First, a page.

Page:Popular Science Monthly Volume 8.djvu/112

From Wikisource
Jump to navigation Jump to search
This page has been validated.

but, to commence operations with, purchase the best 1 inch and ½inch your means will permit. I much regret that the objectives made by Gundlach, of Berlin, are not introduced. It would be a boon to those who cannot afford to purchase the best glasses. I have seen them tested at the Royal Microscopical Society with the most costly objectives, where their performance has elicited the highest praise. When I state that an immersion 1/16 costs in London but £3 10s., the price of the low powers can be calculated.

These 1/16ths have wonderful definition, and can be used upon all slides, having the ordinary thin glass cover, a great advantage. Such a glass could be sold here for thirty dollars, and the 1-inch and ½ inch for about ten dollars apiece. Except for special work, these objectives answer every purpose. The sketch at Fig. 1 is a correct drawing of the complete instrument, in position for use; and at Fig. 2, the same folded, showing its convenience and portability. The whole weighs about a pound, and can be carried, with eye-piece and object-glass ready for use, either in a bag or a light box 14 x 3½ X 3 inches.

Those who possess very large instruments will find this model a most useful addition for occasional use when traveling or demonstrating subjects away from home.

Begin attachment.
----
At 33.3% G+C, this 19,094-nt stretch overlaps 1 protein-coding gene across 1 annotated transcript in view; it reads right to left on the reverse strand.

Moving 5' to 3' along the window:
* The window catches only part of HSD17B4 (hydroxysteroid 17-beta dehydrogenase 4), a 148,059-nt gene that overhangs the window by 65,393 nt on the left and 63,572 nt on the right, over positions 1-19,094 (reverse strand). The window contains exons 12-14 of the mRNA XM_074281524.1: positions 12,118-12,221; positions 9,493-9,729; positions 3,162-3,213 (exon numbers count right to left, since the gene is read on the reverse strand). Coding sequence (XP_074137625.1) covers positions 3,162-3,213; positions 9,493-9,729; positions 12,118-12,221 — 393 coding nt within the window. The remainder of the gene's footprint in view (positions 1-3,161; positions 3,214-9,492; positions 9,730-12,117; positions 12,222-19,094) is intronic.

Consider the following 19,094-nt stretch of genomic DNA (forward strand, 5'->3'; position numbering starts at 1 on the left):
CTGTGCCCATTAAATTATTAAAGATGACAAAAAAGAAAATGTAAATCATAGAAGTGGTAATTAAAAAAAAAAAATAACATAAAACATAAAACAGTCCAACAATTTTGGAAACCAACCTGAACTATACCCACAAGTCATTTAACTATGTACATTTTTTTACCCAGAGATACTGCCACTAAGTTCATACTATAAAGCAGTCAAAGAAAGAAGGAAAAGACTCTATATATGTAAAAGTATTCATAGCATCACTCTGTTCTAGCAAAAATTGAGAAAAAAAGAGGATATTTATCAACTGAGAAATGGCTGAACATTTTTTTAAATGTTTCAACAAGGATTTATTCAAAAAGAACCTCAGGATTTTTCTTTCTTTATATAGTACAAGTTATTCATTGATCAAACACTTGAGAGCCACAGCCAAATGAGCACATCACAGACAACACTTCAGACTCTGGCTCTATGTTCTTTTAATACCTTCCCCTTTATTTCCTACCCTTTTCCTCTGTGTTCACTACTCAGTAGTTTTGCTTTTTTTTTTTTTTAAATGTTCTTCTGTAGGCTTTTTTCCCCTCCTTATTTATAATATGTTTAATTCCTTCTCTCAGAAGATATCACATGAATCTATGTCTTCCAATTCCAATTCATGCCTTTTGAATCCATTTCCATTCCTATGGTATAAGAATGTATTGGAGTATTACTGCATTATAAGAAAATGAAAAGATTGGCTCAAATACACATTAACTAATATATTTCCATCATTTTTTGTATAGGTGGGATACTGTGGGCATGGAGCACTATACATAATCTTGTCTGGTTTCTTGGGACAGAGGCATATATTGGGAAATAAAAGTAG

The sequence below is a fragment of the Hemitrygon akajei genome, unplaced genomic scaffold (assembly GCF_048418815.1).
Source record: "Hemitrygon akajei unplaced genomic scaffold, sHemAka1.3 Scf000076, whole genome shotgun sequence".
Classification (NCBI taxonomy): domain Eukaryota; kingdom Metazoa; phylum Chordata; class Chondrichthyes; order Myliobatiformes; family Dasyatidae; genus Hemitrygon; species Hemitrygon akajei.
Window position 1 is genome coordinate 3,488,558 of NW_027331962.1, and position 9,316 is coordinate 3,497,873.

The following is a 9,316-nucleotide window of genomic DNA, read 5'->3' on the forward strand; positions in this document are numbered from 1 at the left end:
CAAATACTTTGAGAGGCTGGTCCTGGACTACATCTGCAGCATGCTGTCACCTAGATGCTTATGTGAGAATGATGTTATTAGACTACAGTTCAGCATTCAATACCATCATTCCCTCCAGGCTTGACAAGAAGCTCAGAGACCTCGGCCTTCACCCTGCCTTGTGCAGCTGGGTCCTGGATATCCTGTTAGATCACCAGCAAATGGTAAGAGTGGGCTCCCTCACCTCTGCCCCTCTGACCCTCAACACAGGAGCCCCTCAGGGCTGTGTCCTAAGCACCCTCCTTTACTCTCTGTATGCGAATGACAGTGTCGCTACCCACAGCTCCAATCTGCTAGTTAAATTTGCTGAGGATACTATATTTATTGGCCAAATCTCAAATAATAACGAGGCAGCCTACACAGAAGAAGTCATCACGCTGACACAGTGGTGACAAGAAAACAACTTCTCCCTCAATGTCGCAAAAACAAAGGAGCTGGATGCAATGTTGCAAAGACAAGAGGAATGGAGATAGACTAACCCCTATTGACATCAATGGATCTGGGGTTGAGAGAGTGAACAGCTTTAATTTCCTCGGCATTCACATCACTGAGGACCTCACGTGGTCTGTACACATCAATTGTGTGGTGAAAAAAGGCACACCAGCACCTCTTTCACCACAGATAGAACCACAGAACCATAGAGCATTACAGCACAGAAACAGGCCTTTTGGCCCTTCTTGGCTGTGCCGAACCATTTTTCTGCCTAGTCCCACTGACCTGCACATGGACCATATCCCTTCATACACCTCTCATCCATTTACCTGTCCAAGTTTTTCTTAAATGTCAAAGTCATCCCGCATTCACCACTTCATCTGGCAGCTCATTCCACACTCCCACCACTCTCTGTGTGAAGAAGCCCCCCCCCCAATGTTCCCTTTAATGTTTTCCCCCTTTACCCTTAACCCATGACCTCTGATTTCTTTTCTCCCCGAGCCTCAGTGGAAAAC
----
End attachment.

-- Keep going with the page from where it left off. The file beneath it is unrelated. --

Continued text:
This form of microscope is offered as convenient for beginners, who, unable to purchase a complete instrument, still wish to make a beginning and start upon a right principle. Although a complete microscope can be purchased for about the same amount that the optical portions of this will cost, it will be wanting in the chief essentials of a good working instrument. Diminutive size, smallness of field, poor light, shortness of tube, absence of Society's screw, and other evils, will soon cause it to be cast aside, resulting in the loss of the original outlay; whereas the parts purchased under the above directions are portions of a first-class instrument, obtained in advance, which will never become obsolete.

The immense field of inquiry within the grasp of the microscopist is apt to disconcert and confuse the student. His course, however, should be well defined. First let him familiarize himself with what has been done by others, and then confine his attention strictly to those subjects which have reference to his profession or pursuit. If he has no special occupation, I would advise him to select a particular line of study, and let that be the thread on which to string his subsidiary matter, mounting his own objects, and carefully registering his observations. He will thus slowly but surely accumulate knowledge that will benefit the cause of science.